There are many ways to help your child develop her fine motor skills. At ILMA Education, children do a lot of cutting, sticking, painting, writing/tracing, drawing, colouring, and playing with playdough, manipulatives and small toys. They do these activities everyday not once in a while.
The key is to provide your child with constant practice. Have scissors, paints, markers, stickers and any other craft items available for your child. The more she fiddle around with theem then the better will be her fine motor skills.
Provide your child with a pair of child size scissors. Make sure that they can actually cut. There is nothing more frustrating to a child then cutting with a blunt pair of scissors. Trust me, I know.
A long time ago, I bought these plastic scissors with plastic blades and they just don't cut. They might be safe to use because they're not sharp and don't cut fingers but they don't cut paper either. So it's really important to make sure that the scissors you give to your child does cut.
If you worry about your child hurting herself then of course, supervise her for the first few times. Show her how to hold the scissors and move her fingers. This does take a while but with constant practice, your child will be able to control it soon and need less supervision.
The photo above shows a 2.5 year old child holding a pair of scissors for the first time. This was at the beginning of the year when she first attended ILMA. She was so fascinated and from then on every time she came she always asked for the scissors.
For the first few times, I allowed her to cut using her two hands because I wanted her to experience how frustrating it was to cut this way. I showed her the correct way to hold and cut at each lesson, of course, but she couldn't control it so she reverted back to her way of cutting. After much practice, she could finally control the scissors but only for cutting straight across. (Read about the stages of scissor skills.)
The bottom photo shows her at mastery level, she could now follow any line even curved ones. This took her 5 months of practice cutting every week (she only attended once a week in the toddler class).
Provide your child with a glue stick and lots of things to stick - paper, craft items and stickers. What child does not love stickers? If you give your child a full sheet of small stickers that she can peel off herself then this is even better.
Peeling off small stickers and positioning them onto a piece of paper will surely test her fine motor skills. Besides, it's a fun activity that your child will enjoy.
Most children love to paint (with the exception of children who are extremely clean and don't like to get their hands dirty!) so painting is a fun activity that they will enjoy doing without realising that they're practising a skill.
To make it fun and interesting, you could vary the type of paint, the type of paper or canvas your child will paint on or the type of implement to paint with. You could try acrylic paints, water paints, water colour pencils, finger paint, thin bruches, thick brushes, rollers, cotton tips (or Q-tips) for dot painting, or even cars, strings and marbles to make different types of tracks.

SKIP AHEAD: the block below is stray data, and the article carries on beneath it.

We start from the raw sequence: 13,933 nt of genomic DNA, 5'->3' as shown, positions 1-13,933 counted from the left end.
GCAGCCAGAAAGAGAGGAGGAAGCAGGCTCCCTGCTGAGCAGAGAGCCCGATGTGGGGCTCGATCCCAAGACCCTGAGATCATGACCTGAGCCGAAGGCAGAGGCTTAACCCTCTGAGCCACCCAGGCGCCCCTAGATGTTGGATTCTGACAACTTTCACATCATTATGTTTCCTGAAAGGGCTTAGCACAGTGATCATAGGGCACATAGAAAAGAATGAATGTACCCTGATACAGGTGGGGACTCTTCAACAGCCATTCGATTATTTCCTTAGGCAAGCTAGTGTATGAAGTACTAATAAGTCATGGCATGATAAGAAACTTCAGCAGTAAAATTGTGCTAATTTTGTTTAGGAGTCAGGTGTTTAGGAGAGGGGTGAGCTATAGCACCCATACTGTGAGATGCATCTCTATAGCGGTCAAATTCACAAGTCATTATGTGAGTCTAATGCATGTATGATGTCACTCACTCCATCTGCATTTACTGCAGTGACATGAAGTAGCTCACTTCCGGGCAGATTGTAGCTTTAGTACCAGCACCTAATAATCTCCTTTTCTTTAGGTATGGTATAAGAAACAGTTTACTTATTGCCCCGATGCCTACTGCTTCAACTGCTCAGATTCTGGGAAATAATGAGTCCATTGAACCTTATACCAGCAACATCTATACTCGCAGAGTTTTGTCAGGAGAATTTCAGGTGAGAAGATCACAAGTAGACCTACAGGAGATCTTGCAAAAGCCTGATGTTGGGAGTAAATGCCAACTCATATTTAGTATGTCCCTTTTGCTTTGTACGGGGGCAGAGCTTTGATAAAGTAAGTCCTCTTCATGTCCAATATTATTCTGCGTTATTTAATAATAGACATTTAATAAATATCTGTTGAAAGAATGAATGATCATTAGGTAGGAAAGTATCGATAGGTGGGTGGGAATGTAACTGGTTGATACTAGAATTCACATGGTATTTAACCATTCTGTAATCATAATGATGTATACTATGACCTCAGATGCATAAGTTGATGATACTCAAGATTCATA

Writing, Drawing & Colouring
The main aim of having fine motor control is for children to be able to hold a pencil and write. So put different types of writing implements into your child's hand and let her scribble away to her hearts content.
There are colour pencils, metalic pencils, crayons and pencil crayons, markers, stampers, colour changing markers, glitter pens, glitter glue pens, and fluoro pens. Then there are different types of papers to scribble on: white boards, chalk boards, magnetic writing pads, colouring books and tracing books.
I'm sure there are more things out there waiting for your child to make marks with and upon. Go find them and put them into your child's hand.
Playdough is great to develop fine motor shills because your child can use her fingers and hands to roll, knead, squash, pat, pinch, poke and a whole lot more.
At one time, I'd even made glitter playdough. It just so happened that on a previous day, one of the prekindy classes made a glittery G. And of course, the tables were full of glitter. I didn't want to waste it so I took some new playdough out and rolled them over the glitter. It collected all the glitter better than if I had wiped the table. I kneaded the playdough to mix the glitter in and voila I had glitter playdough. The children loved it.
Manipulatives & Toys
Anything that your child can pick up and hold in her little fingers is a great activity for fine motor control. There's no limit but just make sure that it's safe to play with!
These are a few ways to help your child develop her fine motor skills. Remember to practice them every day. Your child won't know that it's work because they're all so much fun to do.
To read more on developing fine motor skills, click on 'fine motor skills' and 'scissor skills' under the Category heading below on your left. I've written on this topic before so go ahead and explore.